Lysaght production of the Owen gun, which became known as "the digger's darling" because of its reliability, peaked at 800 a week, and 45,000 were made.
In 1939 when it had established its second Australian plant, the Springhill Works, Lysaght formed a partnership with American Rolling Mills Company to set up the Commonwealth Rolling Mills (CRM) at Port Kembla.
CRM met a strategic wartime demand for steel for Australian industries, and Lysaght developed and made many special steels. Among them were electrical and helmet steels, bullet proof plate and aircraft steel.
After the war Lysaght continued to expand its facilities and its product range, commissioning a continuous galvanising line at Port Kembla and building its network of steel service centres around Australia.
Innovation led to Lysaght's introduction of special sheet steels, including COLORBOND® steel and ZINCALUME® steel, which have since transformed Australia's architecture.
COLORBOND® steel made its debut on the Australian market in 1966, providing architects for the first time with a reliable, long-lasting prepainted steel product that had great aesthetic appeal.
Subsequent enhancements to COLORBOND® steel coating technology have broadened the colour range and improved the durability and thermal efficiency of the roofing and walling products now offered by BlueScope Lysaght.
When John Lysaght Australia launched ZINCALUME® steel in 1976, the product created an unprecedented revolution in Australian metal roofing and the building market as a whole.
The first ZINCALUME® steel experiments using aluminium and zinc alloy coatings were conducted by Bethlehem Steel in the USA, but Australian researchers at John Lysaght Australia perfected the process to ensure reliable and consistent quality output from the continuous metal coating production method.
By the end of the decade, ZINCALUME® steel was available in 13 cladding profiles and was being used as the substrate for COLORBOND® steel.
Throughout this period, BHP and Lysaght became ever more closely linked, with one providing feed for the other, and their major operations effectively co-located on one vast site at Port Kembla.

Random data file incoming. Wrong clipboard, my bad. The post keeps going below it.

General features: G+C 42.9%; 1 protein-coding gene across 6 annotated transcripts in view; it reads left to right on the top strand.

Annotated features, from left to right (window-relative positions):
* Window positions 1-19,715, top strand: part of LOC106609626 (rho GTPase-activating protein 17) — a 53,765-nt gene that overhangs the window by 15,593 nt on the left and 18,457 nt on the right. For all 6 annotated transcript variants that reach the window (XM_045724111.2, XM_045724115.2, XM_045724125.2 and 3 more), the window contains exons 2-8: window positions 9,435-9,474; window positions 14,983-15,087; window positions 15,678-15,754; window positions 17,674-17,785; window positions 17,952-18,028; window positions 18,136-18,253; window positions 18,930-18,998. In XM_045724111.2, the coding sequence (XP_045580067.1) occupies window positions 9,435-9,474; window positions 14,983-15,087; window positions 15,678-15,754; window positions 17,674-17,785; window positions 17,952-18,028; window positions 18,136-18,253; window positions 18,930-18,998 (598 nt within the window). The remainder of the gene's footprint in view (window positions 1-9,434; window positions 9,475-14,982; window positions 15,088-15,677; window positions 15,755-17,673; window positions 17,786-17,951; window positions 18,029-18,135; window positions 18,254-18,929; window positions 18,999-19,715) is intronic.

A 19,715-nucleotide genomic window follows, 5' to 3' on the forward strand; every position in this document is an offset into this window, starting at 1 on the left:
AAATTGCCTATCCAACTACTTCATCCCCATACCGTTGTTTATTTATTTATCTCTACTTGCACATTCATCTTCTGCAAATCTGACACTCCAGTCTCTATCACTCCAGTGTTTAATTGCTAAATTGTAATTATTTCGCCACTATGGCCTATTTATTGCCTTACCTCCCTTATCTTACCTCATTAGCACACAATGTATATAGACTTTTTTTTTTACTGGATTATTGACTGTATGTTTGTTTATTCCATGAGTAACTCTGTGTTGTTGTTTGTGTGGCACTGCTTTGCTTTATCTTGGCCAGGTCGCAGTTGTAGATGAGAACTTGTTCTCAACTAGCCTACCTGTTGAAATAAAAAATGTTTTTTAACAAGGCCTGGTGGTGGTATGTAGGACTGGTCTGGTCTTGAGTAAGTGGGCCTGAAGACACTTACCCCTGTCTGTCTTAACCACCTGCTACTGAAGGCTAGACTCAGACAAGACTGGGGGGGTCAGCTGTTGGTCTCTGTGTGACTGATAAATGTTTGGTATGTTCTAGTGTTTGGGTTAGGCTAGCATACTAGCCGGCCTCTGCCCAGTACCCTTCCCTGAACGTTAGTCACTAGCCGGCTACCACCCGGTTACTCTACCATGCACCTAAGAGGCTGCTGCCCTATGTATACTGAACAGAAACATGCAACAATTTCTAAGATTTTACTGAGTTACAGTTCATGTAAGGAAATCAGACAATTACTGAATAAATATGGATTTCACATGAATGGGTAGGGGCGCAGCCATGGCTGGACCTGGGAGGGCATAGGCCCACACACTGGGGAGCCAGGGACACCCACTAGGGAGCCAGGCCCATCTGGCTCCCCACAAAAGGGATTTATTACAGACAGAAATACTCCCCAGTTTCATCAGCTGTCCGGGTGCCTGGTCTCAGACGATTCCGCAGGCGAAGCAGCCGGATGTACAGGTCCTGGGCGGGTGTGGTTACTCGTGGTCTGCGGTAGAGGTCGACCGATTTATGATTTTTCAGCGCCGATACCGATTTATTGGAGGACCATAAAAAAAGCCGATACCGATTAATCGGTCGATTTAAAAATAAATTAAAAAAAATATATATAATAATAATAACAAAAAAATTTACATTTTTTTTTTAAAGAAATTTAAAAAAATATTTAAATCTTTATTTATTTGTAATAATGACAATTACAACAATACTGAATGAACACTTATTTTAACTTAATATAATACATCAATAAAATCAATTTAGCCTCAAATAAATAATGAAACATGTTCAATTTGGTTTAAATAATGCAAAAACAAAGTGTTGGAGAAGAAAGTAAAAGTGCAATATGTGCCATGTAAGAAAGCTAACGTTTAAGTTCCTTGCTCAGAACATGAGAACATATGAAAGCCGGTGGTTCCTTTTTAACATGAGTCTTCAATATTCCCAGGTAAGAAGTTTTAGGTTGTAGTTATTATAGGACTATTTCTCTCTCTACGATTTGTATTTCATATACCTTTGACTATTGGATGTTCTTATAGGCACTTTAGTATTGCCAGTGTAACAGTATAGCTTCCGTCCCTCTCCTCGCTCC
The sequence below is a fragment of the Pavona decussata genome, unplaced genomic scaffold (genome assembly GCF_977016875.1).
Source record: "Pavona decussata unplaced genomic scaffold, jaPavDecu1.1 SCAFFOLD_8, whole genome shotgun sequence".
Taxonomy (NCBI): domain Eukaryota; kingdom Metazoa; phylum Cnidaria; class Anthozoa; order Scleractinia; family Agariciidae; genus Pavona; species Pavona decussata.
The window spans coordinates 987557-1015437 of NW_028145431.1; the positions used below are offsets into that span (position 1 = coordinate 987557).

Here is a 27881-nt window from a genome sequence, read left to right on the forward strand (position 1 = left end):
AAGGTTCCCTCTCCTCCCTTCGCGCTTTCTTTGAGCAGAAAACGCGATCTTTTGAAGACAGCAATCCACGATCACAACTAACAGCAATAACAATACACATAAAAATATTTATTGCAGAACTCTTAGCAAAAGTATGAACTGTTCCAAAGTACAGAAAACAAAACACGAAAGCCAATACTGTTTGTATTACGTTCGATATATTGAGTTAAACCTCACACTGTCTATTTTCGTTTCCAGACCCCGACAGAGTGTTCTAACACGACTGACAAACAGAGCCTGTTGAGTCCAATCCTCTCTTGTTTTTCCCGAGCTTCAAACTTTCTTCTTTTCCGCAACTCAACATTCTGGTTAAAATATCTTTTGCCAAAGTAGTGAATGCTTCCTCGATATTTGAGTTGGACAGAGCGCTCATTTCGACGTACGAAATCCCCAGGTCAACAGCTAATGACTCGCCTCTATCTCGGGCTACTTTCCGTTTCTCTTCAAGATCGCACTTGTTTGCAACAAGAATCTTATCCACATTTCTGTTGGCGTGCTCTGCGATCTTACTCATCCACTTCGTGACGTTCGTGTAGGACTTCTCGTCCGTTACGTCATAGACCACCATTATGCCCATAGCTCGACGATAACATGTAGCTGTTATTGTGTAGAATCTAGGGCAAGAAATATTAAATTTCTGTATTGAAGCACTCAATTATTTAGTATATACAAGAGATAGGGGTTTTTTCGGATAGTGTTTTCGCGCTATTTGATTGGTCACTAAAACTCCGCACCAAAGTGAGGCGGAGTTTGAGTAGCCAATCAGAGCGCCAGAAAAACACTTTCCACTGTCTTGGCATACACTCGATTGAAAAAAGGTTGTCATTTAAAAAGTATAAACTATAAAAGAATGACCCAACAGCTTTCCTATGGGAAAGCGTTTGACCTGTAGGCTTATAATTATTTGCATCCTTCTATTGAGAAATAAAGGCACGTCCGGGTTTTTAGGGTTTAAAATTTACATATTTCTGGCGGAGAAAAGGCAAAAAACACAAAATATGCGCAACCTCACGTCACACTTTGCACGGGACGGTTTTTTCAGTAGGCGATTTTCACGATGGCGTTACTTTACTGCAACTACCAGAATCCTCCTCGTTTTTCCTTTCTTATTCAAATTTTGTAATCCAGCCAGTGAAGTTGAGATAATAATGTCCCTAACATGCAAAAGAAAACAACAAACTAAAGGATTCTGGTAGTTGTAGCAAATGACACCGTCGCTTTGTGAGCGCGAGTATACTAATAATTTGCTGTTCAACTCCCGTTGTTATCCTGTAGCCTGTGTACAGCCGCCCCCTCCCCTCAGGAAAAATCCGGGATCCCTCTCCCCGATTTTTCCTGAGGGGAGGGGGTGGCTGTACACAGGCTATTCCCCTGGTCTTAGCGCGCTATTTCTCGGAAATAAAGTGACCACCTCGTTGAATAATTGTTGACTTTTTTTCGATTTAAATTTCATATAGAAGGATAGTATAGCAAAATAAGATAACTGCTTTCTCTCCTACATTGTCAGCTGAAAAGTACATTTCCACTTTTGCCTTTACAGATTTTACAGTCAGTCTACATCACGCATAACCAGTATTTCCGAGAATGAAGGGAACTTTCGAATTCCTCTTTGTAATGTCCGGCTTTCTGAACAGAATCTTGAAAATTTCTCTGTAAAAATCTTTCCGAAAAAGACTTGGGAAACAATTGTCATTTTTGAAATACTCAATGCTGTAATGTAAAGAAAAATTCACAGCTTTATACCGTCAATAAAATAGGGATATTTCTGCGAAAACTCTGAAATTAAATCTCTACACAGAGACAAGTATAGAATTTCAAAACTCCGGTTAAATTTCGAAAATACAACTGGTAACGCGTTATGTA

BHP obtained a half share in John Lysaght Australia in 1969 and in 1979 British firm GKN, which had superseded John Lysaght as the British parent company, was persuaded to sell its remaining stake.
Lysaght had become a wholly owned subsidiary of BHP, the company which was later to spin off its steel operation as an independent, publicly listed company which became BlueScope Steel.
Today the Lysaght tradition of innovation continues through BlueScope's rollforming business, known as BlueScope Lysaght. The company continues to research, develop and introduce new products and serves its customers through a strategically located Australian branch network.
Overseas, BlueScope Lysaght (Asia) has a network of 24 manufacturing sites and over 40 sales offices in Asia and the Pacific, from China, throughout SE Asia down to Vanuatu.
Lysaght products are also used widely in Laos, Cambodia, India and the Middle East.
While justifiably proud of the history of the Lysaght name, BlueScope Lysaght keeps its focus on the future, with a commitment to research and development, initiatives in specialist fields and strategic acquisitions.
More than 150 years after their introduction LYSAGHT® rollformed steel building products continue to base their success on the strength and light weight of steel - egularly enhanced and adapted to meet changing demands.
Through the output of generations of builders, architects and engineers they have helped create a unique legacy for John Lysaght, the man who gave his name to the brand.